Despite its modest size, Scottsdale, Ariz. — population 250,000 — is one of the best cities in the U.S. when it comes to using data to deliver better results for residents. It’s not only one of the 13 cities to achieve What Works Cities Certification as a well-managed data-driven local government, it’s also the smallest of those cities — by far.
Brent Stockwell thinks the secret to Scottsdale’s success lies in its team-driven approach. Stockwell is the city’s assistant city manager and longtime shepherd of its performance management strategy. He believes that by forming cross-functional, cross-departmental teams, drawing on people and skills from across City Hall, Scottsdale can drive expertise on everything from open data to using behavioral insights deep into the organization. As Stockwell likes to say, data is not 100 percent of any one person’s job in Scottsdale — it’s a significant part of everyone’s job.
Bloomberg Cities caught up with Stockwell to hear more about Scottsdale’s approach and what other cities of all sizes can learn from it.
How did Scottsdale get started in this area?
The first thing for people to realize with What Works Cities Certification and all the component pieces of it — whether it’s performance management, open data, low-cost evaluation, or repurposing for results — is that these are all organization-change initiatives. And if you really believe in this, you want to make sure you are on a regular and systematic basis changing the entire organization to shift in a different direction.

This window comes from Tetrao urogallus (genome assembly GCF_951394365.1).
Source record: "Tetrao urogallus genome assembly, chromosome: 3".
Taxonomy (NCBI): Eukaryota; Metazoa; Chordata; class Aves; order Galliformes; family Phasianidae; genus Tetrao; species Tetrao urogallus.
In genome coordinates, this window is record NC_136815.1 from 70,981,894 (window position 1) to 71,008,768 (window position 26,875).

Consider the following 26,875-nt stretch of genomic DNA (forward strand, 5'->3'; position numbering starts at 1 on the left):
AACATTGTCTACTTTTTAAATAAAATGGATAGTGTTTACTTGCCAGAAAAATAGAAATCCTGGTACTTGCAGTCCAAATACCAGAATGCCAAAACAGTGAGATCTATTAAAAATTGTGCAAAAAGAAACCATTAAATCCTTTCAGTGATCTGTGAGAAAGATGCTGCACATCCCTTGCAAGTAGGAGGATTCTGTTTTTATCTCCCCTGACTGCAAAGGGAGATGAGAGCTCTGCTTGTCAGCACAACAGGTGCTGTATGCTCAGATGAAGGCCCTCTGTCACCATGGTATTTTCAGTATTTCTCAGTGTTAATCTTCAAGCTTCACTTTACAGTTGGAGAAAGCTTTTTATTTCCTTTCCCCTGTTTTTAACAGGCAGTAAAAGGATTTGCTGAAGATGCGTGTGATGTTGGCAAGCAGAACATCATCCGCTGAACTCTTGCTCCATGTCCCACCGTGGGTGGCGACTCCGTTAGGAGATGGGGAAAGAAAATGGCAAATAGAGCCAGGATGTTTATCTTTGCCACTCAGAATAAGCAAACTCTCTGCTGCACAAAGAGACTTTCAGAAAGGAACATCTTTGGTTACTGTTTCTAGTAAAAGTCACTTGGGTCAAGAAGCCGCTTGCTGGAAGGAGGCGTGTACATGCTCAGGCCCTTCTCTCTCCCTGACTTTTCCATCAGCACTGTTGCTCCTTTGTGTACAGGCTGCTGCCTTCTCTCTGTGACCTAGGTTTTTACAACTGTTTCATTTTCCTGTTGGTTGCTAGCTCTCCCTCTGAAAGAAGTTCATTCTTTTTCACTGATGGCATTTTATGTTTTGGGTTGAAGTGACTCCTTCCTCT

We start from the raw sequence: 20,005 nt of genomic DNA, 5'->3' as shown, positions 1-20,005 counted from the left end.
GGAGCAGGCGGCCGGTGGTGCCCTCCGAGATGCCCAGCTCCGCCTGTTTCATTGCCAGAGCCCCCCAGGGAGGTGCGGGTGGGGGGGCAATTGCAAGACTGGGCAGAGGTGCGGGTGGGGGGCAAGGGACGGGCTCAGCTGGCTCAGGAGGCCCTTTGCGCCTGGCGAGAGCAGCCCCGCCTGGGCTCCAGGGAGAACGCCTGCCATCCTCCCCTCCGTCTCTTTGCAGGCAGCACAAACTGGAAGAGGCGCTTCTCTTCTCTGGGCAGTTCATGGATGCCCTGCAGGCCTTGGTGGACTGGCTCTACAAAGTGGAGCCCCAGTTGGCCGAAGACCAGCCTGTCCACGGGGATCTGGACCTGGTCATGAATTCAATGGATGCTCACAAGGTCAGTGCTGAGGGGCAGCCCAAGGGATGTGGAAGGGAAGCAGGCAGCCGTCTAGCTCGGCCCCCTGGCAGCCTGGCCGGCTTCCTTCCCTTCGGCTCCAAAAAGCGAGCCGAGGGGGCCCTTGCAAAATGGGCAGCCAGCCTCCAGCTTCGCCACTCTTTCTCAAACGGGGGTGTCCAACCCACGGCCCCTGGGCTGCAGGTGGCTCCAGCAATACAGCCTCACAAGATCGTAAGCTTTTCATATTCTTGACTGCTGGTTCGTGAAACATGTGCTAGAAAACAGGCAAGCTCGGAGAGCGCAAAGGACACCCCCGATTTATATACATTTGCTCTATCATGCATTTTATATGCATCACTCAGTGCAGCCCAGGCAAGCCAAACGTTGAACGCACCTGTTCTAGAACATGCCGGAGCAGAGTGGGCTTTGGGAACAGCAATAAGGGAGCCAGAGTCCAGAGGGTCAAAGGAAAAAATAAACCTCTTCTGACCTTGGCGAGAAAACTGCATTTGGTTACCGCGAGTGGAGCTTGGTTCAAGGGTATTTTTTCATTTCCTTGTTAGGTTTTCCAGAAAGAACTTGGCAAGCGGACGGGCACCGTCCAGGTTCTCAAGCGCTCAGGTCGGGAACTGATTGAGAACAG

It’s a massive effort. Even for a mid-sized organization like ours, we have — between elected and appointed officials, city staff and thousands of volunteers — more than 8,000 people to try and get on the same page.
When we started this effort to change our organization back in 2009, one of the first things I did was to pull together a team full of representatives from different departments, people who have aptitudes and interests or background in performance management, change management, strategic planning, process improvement, data analytics efforts, and get them involved in advising on that.
I’m a huge fan of building cross-functional, cross-departmental teams to lead these kinds of strategy and performance improvement efforts. The mantra is that it’s not 100 percent of anyone’s job — it’s part of everyone’s job.
Why is that mantra important?